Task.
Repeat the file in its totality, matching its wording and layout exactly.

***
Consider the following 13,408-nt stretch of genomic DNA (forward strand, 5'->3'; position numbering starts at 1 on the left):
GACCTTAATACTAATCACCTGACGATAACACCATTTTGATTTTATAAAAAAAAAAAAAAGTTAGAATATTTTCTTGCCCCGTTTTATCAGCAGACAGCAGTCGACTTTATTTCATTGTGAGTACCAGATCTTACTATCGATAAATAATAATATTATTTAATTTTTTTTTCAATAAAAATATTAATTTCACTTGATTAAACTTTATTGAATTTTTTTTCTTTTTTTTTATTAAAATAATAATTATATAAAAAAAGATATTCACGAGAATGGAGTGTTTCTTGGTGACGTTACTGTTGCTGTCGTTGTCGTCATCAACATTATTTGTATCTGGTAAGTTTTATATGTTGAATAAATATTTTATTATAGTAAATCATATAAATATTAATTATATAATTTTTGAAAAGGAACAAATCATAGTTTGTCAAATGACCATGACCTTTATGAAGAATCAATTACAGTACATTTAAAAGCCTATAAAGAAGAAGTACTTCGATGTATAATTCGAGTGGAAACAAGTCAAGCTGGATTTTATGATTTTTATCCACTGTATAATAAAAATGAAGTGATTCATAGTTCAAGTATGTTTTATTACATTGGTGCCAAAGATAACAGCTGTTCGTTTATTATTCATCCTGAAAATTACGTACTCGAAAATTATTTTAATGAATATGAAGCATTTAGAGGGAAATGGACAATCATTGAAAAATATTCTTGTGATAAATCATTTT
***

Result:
Consider the following 13,408-nt stretch of genomic DNA (forward strand, 5'->3'; position numbering starts at 1 on the left):
GACCTTAATACTAATCACCTGACGATAACACCATTTTGATTTTATAAAAAAAAAAAAAAGTTAGAATATTTTCTTGCCCCGTTTTATCAGCAGACAGCAGTCGACTTTATTTCATTGTGAGTACCAGATCTTACTATCGATAAATAATAATATTATTTAATTTTTTTTTCAATAAAAATATTAATTTCACTTGATTAAACTTTATTGAATTTTTTTTCTTTTTTTTTATTAAAATAATAATTATATAAAAAAAGATATTCACGAGAATGGAGTGTTTCTTGGTGACGTTACTGTTGCTGTCGTTGTCGTCATCAACATTATTTGTATCTGGTAAGTTTTATATGTTGAATAAATATTTTATTATAGTAAATCATATAAATATTAATTATATAATTTTTGAAAAGGAACAAATCATAGTTTGTCAAATGACCATGACCTTTATGAAGAATCAATTACAGTACATTTAAAAGCCTATAAAGAAGAAGTACTTCGATGTATAATTCGAGTGGAAACAAGTCAAGCTGGATTTTATGATTTTTATCCACTGTATAATAAAAATGAAGTGATTCATAGTTCAAGTATGTTTTATTACATTGGTGCCAAAGATAACAGCTGTTCGTTTATTATTCATCCTGAAAATTACGTACTCGAAAATTATTTTAATGAATATGAAGCATTTAGAGGGAAATGGACAATCATTGAAAAATATTCTTGTGATAAATCATTTT